sigacik1Old names: Gerraiidai, Sığla, Sığala

Market day: Sunday

On the Aegean coast west of Seferihisar, Sığacık was until recently a virtually forgotten little harbour town hunkered down inside city walls that some say were built by Genoese traders and others by the Ottomans (inofrmation at the site favours the Ottoman version of the story).

It had a couple of long-lived fish resaurants and a couple of pensions and that was about it. 

Now, however, it has been discovered and all that is about to change.

When I last visited in July 2013 the local authority was in the middle of a project to remove all the accumulated plaster and paint on the houses inside the castle walls. These will then be whitewashed and given a cohesive look that, one suspects, will draw heavily on the fashionable Alaçatı model.sigacik5

As a first step in the renovation project some of the houses now have nice new pantiled roofs with gable ends in the shape of snails, a nod in the direction of Sığacık's connection to Seferihisar and through it to the Citta Slow movement. Some now also come with terracotta birdhouses attached to the walls. 

Sığacık also has a new marina and a small Migros and Tansaş where yachtees can stock up on necessities.

This is still a sleepy little place except over summer weekends when İzmrlis pour in and everything comes under strain. Do yourself a favour and visit at other times.

There's not a lot to do here but it's a great place to relax for a few days with the beach at Akkum only a short bus ride away and the ruins at Teos not much harder to get to.

sigacik2Around town

Siğacık's old city walls are low and relatively inconspicuous although you become aware of them as you pass in and out of the arched gateways to cross through the residential İç Kale (Inner Castle) area.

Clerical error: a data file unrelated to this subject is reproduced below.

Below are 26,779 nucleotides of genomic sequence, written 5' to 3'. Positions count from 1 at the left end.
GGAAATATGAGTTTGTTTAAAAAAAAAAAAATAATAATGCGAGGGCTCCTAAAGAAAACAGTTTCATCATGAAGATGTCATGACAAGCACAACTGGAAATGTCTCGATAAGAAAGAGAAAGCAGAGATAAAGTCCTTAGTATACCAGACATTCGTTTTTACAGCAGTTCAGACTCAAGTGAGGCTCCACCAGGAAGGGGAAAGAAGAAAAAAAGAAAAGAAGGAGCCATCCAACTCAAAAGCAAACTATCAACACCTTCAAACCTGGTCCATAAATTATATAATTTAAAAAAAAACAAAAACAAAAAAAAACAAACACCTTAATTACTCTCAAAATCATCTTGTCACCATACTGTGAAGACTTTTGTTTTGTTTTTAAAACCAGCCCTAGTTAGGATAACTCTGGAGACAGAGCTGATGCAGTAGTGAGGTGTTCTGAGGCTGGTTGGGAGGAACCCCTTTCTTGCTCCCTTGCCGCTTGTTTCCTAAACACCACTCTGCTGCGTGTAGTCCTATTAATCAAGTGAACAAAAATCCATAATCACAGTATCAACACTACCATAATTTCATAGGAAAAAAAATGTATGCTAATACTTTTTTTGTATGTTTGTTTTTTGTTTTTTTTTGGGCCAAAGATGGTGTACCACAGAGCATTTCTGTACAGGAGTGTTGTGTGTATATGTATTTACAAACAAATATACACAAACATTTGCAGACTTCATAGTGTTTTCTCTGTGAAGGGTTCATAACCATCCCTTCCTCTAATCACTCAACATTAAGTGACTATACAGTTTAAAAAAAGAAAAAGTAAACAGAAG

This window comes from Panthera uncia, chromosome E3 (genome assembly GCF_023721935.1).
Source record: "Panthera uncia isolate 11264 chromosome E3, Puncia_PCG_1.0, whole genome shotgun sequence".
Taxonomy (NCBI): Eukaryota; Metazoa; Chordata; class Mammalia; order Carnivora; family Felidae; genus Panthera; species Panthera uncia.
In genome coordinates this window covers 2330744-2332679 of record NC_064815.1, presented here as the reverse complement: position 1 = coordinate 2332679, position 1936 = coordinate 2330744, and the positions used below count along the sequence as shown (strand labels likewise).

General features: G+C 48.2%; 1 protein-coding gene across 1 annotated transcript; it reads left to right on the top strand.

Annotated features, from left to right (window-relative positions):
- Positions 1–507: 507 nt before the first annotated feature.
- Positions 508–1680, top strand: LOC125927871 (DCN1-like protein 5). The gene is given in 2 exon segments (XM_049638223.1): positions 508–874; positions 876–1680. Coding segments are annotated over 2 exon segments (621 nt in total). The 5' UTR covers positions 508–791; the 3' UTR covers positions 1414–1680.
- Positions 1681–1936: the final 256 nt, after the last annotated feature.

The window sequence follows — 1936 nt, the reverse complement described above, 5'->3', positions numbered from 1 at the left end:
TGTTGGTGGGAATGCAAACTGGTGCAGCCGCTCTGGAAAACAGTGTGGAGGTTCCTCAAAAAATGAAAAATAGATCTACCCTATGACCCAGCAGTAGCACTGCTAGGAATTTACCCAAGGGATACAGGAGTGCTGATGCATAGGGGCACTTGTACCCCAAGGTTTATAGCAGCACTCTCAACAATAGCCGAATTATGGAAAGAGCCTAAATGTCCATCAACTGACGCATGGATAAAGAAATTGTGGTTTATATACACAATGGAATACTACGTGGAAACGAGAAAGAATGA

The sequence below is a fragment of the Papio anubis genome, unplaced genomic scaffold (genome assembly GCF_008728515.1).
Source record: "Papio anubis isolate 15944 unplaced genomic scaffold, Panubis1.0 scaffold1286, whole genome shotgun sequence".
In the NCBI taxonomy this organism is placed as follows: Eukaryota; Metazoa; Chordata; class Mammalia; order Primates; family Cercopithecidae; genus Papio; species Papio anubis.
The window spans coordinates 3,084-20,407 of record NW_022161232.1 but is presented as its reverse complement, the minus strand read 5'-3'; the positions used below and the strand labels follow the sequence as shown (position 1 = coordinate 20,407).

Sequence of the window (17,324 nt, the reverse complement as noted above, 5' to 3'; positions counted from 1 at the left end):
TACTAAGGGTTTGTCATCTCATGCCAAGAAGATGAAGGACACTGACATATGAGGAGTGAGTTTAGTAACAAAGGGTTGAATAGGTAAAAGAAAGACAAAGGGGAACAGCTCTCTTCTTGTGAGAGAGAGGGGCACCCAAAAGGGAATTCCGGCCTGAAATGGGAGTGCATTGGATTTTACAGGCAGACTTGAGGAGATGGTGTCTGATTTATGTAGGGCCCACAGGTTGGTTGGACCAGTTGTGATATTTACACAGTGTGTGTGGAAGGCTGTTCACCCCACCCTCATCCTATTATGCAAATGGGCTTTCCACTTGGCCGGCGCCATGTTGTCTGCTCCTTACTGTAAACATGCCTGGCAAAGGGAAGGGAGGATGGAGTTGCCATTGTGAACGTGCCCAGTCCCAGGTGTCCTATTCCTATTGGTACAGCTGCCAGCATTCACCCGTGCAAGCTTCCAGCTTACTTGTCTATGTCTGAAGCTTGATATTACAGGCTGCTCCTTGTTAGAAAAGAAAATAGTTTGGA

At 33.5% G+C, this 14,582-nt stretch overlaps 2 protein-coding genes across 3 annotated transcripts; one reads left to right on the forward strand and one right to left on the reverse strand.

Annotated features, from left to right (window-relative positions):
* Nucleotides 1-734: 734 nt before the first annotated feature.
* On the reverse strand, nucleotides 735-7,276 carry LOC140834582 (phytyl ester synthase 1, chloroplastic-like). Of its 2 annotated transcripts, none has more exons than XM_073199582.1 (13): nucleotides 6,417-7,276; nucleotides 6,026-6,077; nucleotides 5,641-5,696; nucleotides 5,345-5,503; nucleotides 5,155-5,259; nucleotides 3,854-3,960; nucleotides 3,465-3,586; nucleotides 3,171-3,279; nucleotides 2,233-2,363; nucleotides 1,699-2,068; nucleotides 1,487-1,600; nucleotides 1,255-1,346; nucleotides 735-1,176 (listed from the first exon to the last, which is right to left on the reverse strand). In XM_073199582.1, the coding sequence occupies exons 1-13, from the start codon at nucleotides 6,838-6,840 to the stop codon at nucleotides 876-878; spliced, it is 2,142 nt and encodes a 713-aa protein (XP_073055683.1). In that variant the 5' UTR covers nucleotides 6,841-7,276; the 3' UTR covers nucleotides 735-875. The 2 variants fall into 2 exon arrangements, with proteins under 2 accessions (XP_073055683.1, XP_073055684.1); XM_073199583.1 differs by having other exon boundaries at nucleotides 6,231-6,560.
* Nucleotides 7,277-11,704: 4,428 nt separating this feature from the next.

In one corner the actual castle is now sometimes used as a venue for concerts in summer. 

Signs at the site assign the castle to an admiral called Parlak Mustafa Paşa who supposedly erected it in 1521-22 as part of Sultan Süleyman the Magnificent's preparations for war with Rhodes.

It mainly served as a naval base protecting what became an important harbour for the import of grain and dried fruit although it also served as a customs base too. Stones quarried from the ruins of Teos were used in the building work.

In the middle of the İç Kale you'll find the small mosque complex which appears to date back at least to the 17th century since it was mentioned by Evliya Çelebi. The columns of the portico appear to have been filched from the ruins of Teos.

Right beside the mosque the old hamam is still in ruins while across the road the small tomb-like building housing the medrese has been pressed into service as an upmarket boutique.sigacik3

Pieces of old Teos crop up all over the place, including in front of the Liman Restaurant.


The fish restaurants by the harbour aside, I can vouch for the food at the Teos Pansiyon. Spare a moment, too, to sit down for a snack in the quirky Paşa Kaptan Cafe, its walls covered with shells and pieces of mosaics - it's one of those truly individual places ones fears there may be little room for in the new-look Sığacık.


Since Sığacık was discovered recently a number of small pensions and hotels have opened mostly inside the walls but also along the road out from the harbour. Unfortunately few of those running them seem to have been in tourism long or have much idea about how it should be operated.

Prices are high for what is on offer. It was certainly a first to have a hotelier tell me straight-faced that I could be confident that no one else would be coming to share my TL60 room!

Antik Hotel Pansiyon. Tel: 0232-745 7179

Burg Pansiyon. Tel: 0232-745 7464

Mandalin Pansiyon. Tel : 0533-366 6301

Teos Pansiyon

Transport info

The half-hourly minibuses from Seferihisar continue on to the beach at Akkum. Unfortunately these buses depart from the centre of Seferihisar rather than from the otogar so if you're arriving from somewhere like Kuşadasi you have first to go to the otogar, then change to a bus into town, then change to another to Siğacık, a considerable disincentive to bothering.

Day trip destinations




Read more about Siğacık: http://www.todayszaman.com/news-324952-the-secluded-pleasure-of-sigacik.html

sigacik7Is this what the new Sığacık will look like?





Events Calendar

October 2020
27 28 29 30 1 2 3
4 5 6 7 8 9 10
11 12 13 14 15 16 17
18 19 20 21 22 23 24
25 26 27 28 29 30 31

Exchange Rates